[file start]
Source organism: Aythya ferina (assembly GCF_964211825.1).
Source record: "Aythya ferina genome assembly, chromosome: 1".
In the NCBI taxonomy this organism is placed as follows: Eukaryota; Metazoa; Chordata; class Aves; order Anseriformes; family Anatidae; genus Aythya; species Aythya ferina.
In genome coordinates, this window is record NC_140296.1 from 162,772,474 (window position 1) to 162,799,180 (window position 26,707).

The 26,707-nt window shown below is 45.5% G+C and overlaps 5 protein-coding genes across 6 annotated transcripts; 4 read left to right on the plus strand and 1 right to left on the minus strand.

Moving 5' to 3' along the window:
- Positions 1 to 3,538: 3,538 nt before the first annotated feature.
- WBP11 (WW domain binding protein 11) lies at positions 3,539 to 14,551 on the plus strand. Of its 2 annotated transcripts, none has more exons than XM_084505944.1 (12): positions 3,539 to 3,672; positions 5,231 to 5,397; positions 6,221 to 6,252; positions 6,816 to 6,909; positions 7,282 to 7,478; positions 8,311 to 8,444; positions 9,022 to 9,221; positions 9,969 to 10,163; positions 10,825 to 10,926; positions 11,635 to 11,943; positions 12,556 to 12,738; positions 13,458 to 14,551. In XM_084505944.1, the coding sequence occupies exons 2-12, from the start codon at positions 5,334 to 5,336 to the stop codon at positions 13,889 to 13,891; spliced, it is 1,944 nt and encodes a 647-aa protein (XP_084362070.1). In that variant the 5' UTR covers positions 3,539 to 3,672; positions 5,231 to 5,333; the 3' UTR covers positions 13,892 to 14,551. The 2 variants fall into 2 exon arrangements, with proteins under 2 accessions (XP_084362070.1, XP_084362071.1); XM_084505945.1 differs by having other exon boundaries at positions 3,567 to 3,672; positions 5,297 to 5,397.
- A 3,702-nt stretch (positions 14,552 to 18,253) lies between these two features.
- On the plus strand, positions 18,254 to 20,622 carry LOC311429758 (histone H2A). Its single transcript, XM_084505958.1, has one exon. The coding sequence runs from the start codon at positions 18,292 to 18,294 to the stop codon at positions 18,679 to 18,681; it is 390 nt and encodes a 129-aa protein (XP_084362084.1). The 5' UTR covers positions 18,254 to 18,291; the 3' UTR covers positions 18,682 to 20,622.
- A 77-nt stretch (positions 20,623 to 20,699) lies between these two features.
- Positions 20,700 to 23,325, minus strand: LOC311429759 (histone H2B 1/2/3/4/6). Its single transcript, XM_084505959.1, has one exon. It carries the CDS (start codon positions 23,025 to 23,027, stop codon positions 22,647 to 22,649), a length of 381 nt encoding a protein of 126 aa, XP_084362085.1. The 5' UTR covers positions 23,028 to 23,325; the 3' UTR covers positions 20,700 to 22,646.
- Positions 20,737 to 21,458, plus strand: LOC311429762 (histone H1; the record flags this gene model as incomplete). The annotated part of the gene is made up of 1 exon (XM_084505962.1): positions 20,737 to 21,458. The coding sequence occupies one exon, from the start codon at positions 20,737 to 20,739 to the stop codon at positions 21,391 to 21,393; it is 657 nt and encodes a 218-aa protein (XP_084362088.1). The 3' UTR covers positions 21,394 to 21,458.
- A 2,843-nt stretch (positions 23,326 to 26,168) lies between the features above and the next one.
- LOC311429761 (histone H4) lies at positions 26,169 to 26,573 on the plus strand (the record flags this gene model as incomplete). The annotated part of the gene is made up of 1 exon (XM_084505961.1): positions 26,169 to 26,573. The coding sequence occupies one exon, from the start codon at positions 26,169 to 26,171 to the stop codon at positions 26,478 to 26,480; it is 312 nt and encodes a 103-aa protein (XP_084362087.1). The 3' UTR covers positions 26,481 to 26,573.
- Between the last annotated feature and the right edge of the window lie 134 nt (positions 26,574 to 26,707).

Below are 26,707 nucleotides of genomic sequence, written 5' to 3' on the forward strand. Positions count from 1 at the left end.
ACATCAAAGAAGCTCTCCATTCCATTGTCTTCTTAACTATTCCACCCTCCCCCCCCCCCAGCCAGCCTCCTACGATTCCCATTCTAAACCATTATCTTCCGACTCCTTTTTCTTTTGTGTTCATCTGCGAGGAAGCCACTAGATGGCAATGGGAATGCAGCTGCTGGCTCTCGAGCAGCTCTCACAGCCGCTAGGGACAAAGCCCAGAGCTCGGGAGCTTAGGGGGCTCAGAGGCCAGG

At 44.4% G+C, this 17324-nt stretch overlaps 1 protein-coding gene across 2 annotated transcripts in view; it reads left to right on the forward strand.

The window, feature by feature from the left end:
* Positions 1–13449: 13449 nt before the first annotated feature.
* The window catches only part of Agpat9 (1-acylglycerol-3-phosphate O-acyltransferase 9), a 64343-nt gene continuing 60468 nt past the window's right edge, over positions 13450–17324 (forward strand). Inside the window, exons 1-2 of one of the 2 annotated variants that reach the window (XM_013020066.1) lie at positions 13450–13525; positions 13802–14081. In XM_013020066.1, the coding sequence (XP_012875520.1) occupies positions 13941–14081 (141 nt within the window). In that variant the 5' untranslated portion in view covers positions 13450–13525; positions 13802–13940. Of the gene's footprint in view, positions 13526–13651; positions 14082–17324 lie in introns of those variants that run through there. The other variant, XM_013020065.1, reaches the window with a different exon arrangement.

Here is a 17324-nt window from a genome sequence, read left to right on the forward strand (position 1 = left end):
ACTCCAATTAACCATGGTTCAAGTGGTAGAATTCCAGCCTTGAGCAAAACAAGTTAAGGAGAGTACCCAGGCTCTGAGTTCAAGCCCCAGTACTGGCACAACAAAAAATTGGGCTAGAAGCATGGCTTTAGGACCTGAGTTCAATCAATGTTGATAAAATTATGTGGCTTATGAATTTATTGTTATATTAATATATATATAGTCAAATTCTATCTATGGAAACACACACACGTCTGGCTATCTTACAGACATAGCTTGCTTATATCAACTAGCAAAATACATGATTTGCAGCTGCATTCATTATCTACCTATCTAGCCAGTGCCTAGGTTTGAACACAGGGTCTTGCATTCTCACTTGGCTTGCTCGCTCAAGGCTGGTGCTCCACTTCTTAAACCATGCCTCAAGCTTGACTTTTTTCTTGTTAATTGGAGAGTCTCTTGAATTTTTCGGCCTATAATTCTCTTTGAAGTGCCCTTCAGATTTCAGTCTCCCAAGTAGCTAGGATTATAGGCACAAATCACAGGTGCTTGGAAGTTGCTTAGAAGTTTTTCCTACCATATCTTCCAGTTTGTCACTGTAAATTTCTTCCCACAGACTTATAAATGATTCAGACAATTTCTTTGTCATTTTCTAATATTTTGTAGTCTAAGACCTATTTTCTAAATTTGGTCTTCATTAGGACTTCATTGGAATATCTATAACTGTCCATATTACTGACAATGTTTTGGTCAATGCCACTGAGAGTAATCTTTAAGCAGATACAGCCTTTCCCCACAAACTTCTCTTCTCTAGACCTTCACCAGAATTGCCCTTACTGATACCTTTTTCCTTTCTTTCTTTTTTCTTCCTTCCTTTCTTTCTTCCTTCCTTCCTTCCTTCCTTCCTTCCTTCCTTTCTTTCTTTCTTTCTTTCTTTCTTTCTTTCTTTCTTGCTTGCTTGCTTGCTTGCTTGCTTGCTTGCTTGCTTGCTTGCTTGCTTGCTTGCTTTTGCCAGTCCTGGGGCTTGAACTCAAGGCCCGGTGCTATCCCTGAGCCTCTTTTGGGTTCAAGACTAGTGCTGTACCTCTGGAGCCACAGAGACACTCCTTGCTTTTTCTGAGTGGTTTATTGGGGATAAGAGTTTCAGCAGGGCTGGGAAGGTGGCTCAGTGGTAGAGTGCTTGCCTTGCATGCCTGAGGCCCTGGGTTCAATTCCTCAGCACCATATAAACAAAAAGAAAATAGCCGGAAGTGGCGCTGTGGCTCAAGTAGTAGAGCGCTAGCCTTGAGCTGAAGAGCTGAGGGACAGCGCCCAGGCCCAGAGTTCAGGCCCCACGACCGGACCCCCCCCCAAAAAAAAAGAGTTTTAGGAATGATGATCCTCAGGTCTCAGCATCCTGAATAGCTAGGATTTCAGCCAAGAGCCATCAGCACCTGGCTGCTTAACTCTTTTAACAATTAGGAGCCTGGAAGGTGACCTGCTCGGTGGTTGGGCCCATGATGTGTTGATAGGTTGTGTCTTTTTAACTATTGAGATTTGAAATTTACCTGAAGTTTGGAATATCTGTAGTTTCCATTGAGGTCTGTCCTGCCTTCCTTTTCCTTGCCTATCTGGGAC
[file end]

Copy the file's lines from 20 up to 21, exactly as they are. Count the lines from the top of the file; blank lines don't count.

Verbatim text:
The window, feature by feature from the left end:
* Positions 1–13449: 13449 nt before the first annotated feature.